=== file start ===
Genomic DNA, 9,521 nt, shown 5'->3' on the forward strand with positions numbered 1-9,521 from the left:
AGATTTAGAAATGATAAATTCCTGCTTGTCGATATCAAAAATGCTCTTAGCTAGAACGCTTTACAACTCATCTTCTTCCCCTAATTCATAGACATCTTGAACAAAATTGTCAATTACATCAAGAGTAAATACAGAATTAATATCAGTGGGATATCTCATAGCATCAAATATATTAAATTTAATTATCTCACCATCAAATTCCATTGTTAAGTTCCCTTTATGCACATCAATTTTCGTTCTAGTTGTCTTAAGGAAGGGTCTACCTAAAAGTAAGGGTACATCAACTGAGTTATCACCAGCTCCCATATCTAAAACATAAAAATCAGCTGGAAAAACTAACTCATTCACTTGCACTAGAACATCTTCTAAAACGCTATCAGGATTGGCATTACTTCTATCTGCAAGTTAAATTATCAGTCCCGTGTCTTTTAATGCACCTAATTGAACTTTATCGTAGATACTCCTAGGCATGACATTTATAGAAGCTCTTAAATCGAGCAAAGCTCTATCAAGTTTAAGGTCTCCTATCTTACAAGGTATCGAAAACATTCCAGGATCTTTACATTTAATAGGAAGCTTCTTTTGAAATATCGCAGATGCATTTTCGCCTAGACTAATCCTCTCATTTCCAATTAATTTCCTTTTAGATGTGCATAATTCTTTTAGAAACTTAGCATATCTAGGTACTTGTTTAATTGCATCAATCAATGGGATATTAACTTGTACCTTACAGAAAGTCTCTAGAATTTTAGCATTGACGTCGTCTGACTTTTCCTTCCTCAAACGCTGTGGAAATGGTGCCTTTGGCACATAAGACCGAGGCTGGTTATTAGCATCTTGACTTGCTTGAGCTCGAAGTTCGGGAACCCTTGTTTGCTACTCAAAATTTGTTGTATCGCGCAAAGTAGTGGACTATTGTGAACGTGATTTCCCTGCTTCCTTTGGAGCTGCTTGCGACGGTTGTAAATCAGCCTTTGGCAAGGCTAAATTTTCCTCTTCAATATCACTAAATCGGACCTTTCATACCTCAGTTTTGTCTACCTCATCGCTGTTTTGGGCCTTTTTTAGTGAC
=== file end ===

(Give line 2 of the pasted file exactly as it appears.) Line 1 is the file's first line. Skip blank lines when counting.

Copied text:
AGATTTAGAAATGATAAATTCCTGCTTGTCGATATCAAAAATGCTCTTAGCTAGAACGCTTTACAACTCATCTTCTTCCCCTAATTCATAGACATCTTGAACAAAATTGTCAATTACATCAAGAGTAAATACAGAATTAATATCAGTGGGATATCTCATAGCATCAAATATATTAAATTTAATTATCTCACCATCAAATTCCATTGTTAAGTTCCCTTTATGCACATCAATTTTCGTTCTAGTTGTCTTAAGGAAGGGTCTACCTAAAAGTAAGGGTACATCAACTGAGTTATCACCAGCTCCCATATCTAAAACATAAAAATCAGCTGGAAAAACTAACTCATTCACTTGCACTAGAACATCTTCTAAAACGCTATCAGGATTGGCATTACTTCTATCTGCAAGTTAAATTATCAGTCCCGTGTCTTTTAATGCACCTAATTGAACTTTATCGTAGATACTCCTAGGCATGACATTTATAGAAGCTCTTAAATCGAGCAAAGCTCTATCAAGTTTAAGGTCTCCTATCTTACAAGGTATCGAAAACATTCCAGGATCTTTACATTTAATAGGAAGCTTCTTTTGAAATATCGCAGATGCATTTTCGCCTAGACTAATCCTCTCATTTCCAATTAATTTCCTTTTAGATGTGCATAATTCTTTTAGAAACTTAGCATATCTAGGTACTTGTTTAATTGCATCAATCAATGGGATATTAACTTGTACCTTACAGAAAGTCTCTAGAATTTTAGCATTGACGTCGTCTGACTTTTCCTTCCTCAAACGCTGTGGAAATGGTGCCTTTGGCACATAAGACCGAGGCTGGTTATTAGCATCTTGACTTGCTTGAGCTCGAAGTTCGGGAACCCTTGTTTGCTACTCAAAATTTGTTGTATCGCGCAAAGTAGTGGACTATTGTGAACGTGATTTCCCTGCTTCCTTTGGAGCTGCTTGCGACGGTTGTAAATCAGCCTTTGGCAAGGCTAAATTTTCCTCTTCAATATCACTAAATCGGACCTTTCATACCTCAGTTTTGTCTACCTCATCGCTGTTTTGGGCCTTTTTTAGTGAC